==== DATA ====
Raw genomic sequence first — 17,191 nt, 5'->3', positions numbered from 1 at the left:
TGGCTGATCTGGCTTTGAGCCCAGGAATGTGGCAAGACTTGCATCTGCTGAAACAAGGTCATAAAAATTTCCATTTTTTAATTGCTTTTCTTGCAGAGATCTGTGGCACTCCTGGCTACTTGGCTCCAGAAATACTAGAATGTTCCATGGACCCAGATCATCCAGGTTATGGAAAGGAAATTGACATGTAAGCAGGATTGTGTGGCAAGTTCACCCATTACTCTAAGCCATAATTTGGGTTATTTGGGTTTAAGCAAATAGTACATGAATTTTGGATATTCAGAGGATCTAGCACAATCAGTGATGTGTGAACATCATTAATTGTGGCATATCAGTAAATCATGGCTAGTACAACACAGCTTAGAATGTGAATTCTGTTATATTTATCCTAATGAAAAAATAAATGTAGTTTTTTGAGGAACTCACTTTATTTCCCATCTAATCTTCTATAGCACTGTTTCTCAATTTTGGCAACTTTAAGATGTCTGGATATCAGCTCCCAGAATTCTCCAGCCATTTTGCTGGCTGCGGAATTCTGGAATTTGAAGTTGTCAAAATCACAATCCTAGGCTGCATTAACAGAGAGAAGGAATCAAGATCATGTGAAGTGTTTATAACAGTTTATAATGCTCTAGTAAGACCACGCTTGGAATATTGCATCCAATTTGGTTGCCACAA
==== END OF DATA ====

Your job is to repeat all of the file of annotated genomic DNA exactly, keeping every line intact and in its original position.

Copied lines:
Raw genomic sequence first — 17,191 nt, 5'->3', positions numbered from 1 at the left:
TGGCTGATCTGGCTTTGAGCCCAGGAATGTGGCAAGACTTGCATCTGCTGAAACAAGGTCATAAAAATTTCCATTTTTTAATTGCTTTTCTTGCAGAGATCTGTGGCACTCCTGGCTACTTGGCTCCAGAAATACTAGAATGTTCCATGGACCCAGATCATCCAGGTTATGGAAAGGAAATTGACATGTAAGCAGGATTGTGTGGCAAGTTCACCCATTACTCTAAGCCATAATTTGGGTTATTTGGGTTTAAGCAAATAGTACATGAATTTTGGATATTCAGAGGATCTAGCACAATCAGTGATGTGTGAACATCATTAATTGTGGCATATCAGTAAATCATGGCTAGTACAACACAGCTTAGAATGTGAATTCTGTTATATTTATCCTAATGAAAAAATAAATGTAGTTTTTTGAGGAACTCACTTTATTTCCCATCTAATCTTCTATAGCACTGTTTCTCAATTTTGGCAACTTTAAGATGTCTGGATATCAGCTCCCAGAATTCTCCAGCCATTTTGCTGGCTGCGGAATTCTGGAATTTGAAGTTGTCAAAATCACAATCCTAGGCTGCATTAACAGAGAGAAGGAATCAAGATCATGTGAAGTGTTTATAACAGTTTATAATGCTCTAGTAAGACCACGCTTGGAATATTGCATCCAATTTGGTTGCCACAA